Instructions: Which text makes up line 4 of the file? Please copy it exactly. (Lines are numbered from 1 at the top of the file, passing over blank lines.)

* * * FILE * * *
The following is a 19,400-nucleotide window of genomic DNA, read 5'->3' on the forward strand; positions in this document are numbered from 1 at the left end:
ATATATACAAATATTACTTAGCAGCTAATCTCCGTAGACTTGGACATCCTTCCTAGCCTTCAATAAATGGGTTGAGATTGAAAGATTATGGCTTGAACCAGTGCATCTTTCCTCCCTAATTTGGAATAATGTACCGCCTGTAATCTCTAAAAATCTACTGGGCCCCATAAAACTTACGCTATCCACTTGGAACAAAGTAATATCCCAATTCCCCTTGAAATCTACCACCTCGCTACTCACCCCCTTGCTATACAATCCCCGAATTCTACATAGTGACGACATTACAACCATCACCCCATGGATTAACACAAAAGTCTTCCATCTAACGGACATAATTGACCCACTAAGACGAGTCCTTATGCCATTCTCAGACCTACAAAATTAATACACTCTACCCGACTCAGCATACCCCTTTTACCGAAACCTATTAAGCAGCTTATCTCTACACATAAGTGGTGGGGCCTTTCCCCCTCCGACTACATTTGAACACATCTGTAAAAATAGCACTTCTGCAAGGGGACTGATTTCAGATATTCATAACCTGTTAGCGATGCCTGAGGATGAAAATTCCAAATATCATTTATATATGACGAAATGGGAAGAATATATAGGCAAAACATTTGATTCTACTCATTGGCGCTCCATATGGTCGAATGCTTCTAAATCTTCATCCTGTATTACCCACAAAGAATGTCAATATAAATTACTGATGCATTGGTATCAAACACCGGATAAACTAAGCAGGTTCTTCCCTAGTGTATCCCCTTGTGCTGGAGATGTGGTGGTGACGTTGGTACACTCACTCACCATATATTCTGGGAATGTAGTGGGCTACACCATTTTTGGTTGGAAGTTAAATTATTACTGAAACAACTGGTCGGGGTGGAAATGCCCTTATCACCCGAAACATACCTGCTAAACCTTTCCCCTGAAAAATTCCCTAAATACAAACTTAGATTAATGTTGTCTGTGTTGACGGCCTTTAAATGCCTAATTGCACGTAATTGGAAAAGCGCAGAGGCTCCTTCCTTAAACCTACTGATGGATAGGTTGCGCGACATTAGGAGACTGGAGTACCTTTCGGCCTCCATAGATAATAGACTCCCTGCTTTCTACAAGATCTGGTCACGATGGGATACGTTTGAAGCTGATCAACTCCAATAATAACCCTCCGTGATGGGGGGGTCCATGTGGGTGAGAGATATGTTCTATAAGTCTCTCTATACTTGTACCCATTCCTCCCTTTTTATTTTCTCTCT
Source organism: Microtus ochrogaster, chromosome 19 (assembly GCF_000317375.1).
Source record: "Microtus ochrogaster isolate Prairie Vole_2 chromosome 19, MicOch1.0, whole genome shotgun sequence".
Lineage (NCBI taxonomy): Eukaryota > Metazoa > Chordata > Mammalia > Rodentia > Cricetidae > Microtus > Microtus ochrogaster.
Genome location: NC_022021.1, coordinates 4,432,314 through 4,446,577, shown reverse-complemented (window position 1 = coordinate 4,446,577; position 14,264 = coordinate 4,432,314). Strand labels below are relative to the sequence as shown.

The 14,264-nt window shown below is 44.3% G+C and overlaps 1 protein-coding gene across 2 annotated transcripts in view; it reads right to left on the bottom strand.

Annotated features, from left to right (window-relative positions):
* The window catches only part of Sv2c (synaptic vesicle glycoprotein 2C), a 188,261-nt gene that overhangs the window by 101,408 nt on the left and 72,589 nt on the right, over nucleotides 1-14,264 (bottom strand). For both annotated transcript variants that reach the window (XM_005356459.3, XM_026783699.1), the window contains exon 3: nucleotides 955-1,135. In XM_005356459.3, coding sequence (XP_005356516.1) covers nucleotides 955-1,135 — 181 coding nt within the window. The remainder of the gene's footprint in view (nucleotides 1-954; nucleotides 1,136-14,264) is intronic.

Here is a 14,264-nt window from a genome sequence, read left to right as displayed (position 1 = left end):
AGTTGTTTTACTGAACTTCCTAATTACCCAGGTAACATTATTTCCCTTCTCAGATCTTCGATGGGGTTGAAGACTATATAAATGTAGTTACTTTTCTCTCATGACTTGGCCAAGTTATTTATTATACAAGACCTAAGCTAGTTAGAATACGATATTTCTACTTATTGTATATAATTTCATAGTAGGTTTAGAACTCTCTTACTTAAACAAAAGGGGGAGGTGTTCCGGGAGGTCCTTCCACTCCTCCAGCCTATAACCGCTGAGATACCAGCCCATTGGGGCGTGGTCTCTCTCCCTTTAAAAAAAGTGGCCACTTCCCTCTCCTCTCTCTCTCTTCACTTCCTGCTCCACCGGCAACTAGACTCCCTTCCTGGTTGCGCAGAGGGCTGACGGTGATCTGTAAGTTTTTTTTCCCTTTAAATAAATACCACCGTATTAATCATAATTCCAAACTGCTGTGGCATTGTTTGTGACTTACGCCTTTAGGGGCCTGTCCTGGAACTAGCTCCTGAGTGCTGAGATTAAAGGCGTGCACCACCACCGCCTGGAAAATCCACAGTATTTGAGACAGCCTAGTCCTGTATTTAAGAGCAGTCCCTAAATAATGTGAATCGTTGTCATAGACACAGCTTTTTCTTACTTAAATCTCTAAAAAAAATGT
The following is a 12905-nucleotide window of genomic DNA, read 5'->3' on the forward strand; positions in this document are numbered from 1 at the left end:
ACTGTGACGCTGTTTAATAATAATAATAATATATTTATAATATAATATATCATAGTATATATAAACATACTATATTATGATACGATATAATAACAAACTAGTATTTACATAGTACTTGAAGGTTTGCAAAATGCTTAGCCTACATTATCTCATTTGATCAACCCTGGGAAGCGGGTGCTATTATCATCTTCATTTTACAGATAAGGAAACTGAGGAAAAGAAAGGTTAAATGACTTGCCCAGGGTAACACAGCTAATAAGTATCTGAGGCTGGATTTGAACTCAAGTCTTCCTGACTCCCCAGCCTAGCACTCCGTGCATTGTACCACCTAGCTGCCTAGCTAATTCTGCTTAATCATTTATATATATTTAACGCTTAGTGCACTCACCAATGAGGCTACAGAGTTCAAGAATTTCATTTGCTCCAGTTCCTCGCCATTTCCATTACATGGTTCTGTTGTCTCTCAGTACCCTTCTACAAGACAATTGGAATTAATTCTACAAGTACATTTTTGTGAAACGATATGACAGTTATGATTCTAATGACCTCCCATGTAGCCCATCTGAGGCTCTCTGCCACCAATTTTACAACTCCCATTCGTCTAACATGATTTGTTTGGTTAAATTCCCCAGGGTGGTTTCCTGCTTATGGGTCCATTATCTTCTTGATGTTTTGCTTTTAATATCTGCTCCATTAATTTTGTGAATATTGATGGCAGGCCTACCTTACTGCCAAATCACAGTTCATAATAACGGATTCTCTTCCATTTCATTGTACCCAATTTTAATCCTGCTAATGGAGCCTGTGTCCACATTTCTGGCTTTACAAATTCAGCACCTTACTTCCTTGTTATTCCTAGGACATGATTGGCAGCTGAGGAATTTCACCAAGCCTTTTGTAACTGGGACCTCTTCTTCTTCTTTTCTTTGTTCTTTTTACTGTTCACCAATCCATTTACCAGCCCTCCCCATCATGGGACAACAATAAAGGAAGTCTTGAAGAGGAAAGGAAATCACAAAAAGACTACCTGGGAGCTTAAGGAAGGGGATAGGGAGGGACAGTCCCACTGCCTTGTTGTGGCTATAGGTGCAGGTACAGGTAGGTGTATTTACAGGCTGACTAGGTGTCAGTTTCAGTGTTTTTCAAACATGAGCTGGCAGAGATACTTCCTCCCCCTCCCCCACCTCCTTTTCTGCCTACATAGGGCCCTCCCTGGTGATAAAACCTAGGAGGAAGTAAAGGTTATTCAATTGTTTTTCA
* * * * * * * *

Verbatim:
Source record: "Microtus ochrogaster isolate Prairie Vole_2 chromosome 19, MicOch1.0, whole genome shotgun sequence".